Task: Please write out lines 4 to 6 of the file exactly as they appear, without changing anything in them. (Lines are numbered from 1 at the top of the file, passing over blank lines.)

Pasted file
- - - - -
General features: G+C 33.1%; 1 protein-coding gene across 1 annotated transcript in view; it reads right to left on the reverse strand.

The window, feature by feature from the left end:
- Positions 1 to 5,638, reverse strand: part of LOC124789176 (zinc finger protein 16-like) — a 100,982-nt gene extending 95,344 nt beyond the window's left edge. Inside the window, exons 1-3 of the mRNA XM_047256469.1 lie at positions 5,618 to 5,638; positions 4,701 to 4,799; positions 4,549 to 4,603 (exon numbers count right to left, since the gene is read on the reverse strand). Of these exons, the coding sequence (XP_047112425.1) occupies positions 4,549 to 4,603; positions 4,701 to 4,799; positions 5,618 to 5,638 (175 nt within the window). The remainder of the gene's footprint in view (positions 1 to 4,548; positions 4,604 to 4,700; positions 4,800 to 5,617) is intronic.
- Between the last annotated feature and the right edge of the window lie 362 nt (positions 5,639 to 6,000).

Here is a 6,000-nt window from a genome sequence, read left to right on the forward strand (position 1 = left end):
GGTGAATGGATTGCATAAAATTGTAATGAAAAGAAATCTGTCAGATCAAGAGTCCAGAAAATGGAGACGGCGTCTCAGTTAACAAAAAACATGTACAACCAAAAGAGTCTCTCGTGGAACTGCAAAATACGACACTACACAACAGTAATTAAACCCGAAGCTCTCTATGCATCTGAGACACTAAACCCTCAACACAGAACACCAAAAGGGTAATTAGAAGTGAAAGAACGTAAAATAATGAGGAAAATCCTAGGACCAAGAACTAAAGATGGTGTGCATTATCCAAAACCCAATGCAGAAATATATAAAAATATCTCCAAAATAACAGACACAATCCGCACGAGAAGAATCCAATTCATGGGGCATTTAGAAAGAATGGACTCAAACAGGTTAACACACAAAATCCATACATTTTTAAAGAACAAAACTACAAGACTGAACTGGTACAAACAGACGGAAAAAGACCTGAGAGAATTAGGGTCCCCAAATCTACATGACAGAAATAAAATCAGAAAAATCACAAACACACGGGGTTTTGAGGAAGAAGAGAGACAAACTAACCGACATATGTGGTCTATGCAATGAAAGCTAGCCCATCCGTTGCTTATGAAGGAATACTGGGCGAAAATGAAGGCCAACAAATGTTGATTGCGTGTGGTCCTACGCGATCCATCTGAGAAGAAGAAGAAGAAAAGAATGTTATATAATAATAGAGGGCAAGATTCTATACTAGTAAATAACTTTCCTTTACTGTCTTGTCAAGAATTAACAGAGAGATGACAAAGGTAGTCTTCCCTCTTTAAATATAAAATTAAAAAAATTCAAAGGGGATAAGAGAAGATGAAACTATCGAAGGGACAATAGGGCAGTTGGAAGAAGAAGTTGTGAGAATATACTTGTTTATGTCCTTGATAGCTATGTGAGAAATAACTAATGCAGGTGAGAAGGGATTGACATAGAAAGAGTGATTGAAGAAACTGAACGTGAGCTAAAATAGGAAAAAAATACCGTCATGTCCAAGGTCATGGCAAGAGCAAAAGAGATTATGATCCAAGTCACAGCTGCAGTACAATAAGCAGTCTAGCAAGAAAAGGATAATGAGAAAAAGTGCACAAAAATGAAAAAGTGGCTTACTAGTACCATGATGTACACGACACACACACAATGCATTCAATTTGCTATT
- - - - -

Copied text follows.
- Between the last annotated feature and the right edge of the window lie 362 nt (positions 5,639 to 6,000).

Here is a 6,000-nt window from a genome sequence, read left to right on the forward strand (position 1 = left end):
GGTGAATGGATTGCATAAAATTGTAATGAAAAGAAATCTGTCAGATCAAGAGTCCAGAAAATGGAGACGGCGTCTCAGTTAACAAAAAACATGTACAACCAAAAGAGTCTCTCGTGGAACTGCAAAATACGACACTACACAACAGTAATTAAACCCGAAGCTCTCTATGCATCTGAGACACTAAACCCTCAACACAGAACACCAAAAGGGTAATTAGAAGTGAAAGAACGTAAAATAATGAGGAAAATCCTAGGACCAAGAACTAAAGATGGTGTGCATTATCCAAAACCCAATGCAGAAATATATAAAAATATCTCCAAAATAACAGACACAATCCGCACGAGAAGAATCCAATTCATGGGGCATTTAGAAAGAATGGACTCAAACAGGTTAACACACAAAATCCATACATTTTTAAAGAACAAAACTACAAGACTGAACTGGTACAAACAGACGGAAAAAGACCTGAGAGAATTAGGGTCCCCAAATCTACATGACAGAAATAAAATCAGAAAAATCACAAACACACGGGGTTTTGAGGAAGAAGAGAGACAAACTAACCGACATATGTGGTCTATGCAATGAAAGCTAGCCCATCCGTTGCTTATGAAGGAATACTGGGCGAAAATGAAGGCCAACAAATGTTGATTGCGTGTGGTCCTACGCGATCCATCTGAGAAGAAGAAGAAGAAAAGAATGTTATATAATAATAGAGGGCAAGATTCTATACTAGTAAATAACTTTCCTTTACTGTCTTGTCAAGAATTAACAGAGAGATGACAAAGGTAGTCTTCCCTCTTTAAATATAAAATTAAAAAAATTCAAAGGGGATAAGAGAAGATGAAACTATCGAAGGGACAATAGGGCAGTTGGAAGAAGAAGTTGTGAGAATATACTTGTTTATGTCCTTGATAGCTATGTGAGAAATAACTAATGCAGGTGAGAAGGGATTGACATAGAAAGAGTGATTGAAGAAACTGAACGTGAGCTAAAATAGGAAAAAAATACCGTCATGTCCAAGGTCATGGCAAGAGCAAAAGAGATTATGATCCAAGTCACAGCTGCAGTACAATAAGCAGTCTAGCAAGAAAAGGATAATGAGAAAAAGTGCACAAAAATGAAAAAGTGGCTTACTAGTACCATGATGTACACGACACACACACAATGCATTCAATTTGCTATT